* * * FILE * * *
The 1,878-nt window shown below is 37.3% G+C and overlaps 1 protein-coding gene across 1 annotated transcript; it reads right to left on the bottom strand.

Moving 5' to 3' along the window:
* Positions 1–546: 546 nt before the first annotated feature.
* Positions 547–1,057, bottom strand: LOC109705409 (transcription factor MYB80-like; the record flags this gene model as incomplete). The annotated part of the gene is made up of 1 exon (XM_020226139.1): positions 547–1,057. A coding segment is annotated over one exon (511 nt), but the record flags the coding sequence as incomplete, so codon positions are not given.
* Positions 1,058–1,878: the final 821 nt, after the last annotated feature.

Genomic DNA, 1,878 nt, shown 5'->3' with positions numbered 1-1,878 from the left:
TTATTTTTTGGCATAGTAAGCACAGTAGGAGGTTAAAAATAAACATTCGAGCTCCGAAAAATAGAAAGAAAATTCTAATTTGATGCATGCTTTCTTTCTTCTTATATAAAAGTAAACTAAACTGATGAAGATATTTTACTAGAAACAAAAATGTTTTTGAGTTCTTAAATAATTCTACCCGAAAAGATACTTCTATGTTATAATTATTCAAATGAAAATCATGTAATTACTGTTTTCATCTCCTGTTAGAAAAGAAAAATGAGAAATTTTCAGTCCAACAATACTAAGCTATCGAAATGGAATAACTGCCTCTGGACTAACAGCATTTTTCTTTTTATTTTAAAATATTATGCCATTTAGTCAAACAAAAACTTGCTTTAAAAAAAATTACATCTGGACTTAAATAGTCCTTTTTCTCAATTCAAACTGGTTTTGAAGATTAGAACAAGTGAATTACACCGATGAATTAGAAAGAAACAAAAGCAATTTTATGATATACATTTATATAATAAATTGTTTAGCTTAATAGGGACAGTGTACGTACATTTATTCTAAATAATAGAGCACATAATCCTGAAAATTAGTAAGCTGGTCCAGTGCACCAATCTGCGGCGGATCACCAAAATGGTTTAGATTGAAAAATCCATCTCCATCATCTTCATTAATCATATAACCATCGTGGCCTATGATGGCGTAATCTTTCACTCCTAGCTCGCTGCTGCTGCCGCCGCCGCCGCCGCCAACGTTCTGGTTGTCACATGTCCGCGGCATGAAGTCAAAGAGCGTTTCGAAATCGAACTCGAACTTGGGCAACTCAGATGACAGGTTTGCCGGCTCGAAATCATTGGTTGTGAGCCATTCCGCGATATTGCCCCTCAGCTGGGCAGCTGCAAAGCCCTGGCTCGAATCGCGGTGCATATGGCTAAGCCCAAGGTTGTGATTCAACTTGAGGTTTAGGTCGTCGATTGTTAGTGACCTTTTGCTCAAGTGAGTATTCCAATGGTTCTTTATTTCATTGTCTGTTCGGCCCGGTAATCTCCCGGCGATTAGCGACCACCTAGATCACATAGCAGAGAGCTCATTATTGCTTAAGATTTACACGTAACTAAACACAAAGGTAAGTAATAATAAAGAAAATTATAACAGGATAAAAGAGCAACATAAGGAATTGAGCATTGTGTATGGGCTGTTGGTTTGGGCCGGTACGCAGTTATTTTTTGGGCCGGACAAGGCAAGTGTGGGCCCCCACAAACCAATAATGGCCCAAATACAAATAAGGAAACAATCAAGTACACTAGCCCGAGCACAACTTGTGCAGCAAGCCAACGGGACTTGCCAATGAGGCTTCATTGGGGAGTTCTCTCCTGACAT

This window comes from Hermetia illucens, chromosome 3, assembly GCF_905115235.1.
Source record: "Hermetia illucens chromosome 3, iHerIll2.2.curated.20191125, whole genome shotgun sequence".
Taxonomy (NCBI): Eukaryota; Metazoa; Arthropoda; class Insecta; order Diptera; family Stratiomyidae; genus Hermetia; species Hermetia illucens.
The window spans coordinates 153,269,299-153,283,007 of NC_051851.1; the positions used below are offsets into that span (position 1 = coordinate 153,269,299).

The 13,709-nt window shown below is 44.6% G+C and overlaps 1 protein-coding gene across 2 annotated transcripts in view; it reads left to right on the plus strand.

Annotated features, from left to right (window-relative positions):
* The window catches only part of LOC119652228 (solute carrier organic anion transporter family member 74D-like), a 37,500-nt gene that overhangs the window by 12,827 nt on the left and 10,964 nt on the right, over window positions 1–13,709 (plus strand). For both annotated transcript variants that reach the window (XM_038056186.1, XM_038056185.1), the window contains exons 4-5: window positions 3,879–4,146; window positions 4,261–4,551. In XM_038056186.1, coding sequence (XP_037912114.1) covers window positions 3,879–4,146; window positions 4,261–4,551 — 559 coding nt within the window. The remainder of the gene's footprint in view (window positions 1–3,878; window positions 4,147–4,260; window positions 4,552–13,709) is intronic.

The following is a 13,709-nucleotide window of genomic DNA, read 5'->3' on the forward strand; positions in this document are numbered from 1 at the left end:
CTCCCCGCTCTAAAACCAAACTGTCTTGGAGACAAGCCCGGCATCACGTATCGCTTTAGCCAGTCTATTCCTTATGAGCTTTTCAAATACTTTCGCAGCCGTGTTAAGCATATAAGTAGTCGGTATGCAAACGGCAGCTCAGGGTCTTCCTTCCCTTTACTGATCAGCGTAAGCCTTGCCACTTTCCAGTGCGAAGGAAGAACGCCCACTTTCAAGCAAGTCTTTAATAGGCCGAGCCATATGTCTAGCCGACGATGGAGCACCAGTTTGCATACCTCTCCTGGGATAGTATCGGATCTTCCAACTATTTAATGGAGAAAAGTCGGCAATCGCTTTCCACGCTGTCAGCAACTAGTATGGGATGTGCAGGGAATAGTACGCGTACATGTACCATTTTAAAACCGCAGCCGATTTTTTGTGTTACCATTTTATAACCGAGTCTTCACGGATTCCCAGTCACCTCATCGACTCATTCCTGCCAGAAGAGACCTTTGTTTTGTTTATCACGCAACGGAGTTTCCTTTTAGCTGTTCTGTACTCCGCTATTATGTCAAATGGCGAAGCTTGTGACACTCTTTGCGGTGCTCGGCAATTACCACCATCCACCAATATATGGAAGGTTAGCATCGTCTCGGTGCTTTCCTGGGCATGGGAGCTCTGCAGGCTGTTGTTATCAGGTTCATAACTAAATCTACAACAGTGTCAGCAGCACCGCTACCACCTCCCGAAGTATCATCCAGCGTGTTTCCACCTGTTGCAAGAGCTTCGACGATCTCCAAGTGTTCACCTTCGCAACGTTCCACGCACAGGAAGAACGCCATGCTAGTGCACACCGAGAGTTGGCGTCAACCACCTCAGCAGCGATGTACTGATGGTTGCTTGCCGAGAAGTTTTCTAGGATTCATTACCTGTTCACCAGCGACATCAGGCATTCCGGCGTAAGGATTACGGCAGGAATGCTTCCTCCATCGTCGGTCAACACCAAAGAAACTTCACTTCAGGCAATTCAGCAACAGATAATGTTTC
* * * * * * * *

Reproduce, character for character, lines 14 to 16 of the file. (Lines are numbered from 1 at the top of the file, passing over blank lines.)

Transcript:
* The window catches only part of LOC119652228 (solute carrier organic anion transporter family member 74D-like), a 37,500-nt gene that overhangs the window by 12,827 nt on the left and 10,964 nt on the right, over window positions 1–13,709 (plus strand). For both annotated transcript variants that reach the window (XM_038056186.1, XM_038056185.1), the window contains exons 4-5: window positions 3,879–4,146; window positions 4,261–4,551. In XM_038056186.1, coding sequence (XP_037912114.1) covers window positions 3,879–4,146; window positions 4,261–4,551 — 559 coding nt within the window. The remainder of the gene's footprint in view (window positions 1–3,878; window positions 4,147–4,260; window positions 4,552–13,709) is intronic.

The following is a 13,709-nucleotide window of genomic DNA, read 5'->3' on the forward strand; positions in this document are numbered from 1 at the left end:
CTCCCCGCTCTAAAACCAAACTGTCTTGGAGACAAGCCCGGCATCACGTATCGCTTTAGCCAGTCTATTCCTTATGAGCTTTTCAAATACTTTCGCAGCCGTGTTAAGCATATAAGTAGTCGGTATGCAAACGGCAGCTCAGGGTCTTCCTTCCCTTTACTGATCAGCGTAAGCCTTGCCACTTTCCAGTGCGAAGGAAGAACGCCCACTTTCAAGCAAGTCTTTAATAGGCCGAGCCATATGTCTAGCCGACGATGGAGCACCAGTTTGCATACCTCTCCTGGGATAGTATCGGATCTTCCAACTATTTAATGGAGAAAAGTCGGCAATCGCTTTCCACGCTGTCAGCAACTAGTATGGGATGTGCAGGGAATAGTACGCGTACATGTACCATTTTAAAACCGCAGCCGATTTTTTGTGTTACCATTTTATAACCGAGTCTTCACGGATTCCCAGTCACCTCATCGACTCATTCCTGCCAGAAGAGACCTTTGTTTTGTTTATCACGCAACGGAGTTTCCTTTTAGCTGTTCTGTACTCCGCTATTATGTCAAATGGCGAAGCTTGTGACACTCTTTGCGGTGCTCGGCAATTACCACCATCCACCAATATATGGAAGGTTAGCATCGTCTCGGTGCTTTCCTGGGCATGGGAGCTCTGCAGGCTGTTGTTATCAGGTTCATAACTAAATCTACAACAGTGTCAGCAGCACCGCTACCACCTCCCGAAGTATCATCCAGCGTGTTTCCACCTGTTGCAAGAGCTTCGACGATCTCCAAGTGTTCACCTTCGCAACGTTCCACGCACAGGAAGAACGCCATGCTAGTGCACACCGAGAGTTGGCGTCAACCACCTCAGCAGCGATGTACTGATGGTTGCTTGCCGAGAAGTTTTCTAGGATTCATTACCTGTTCACCAGCGACATCAGGCATTCCGGCGTAAGGATTACGGCAGGAATGCTTCCTCCATCGTCGGTCAACACCAAAGAAACTTCACTTCAGGCAATTCAGCAACAGATAATGTTTC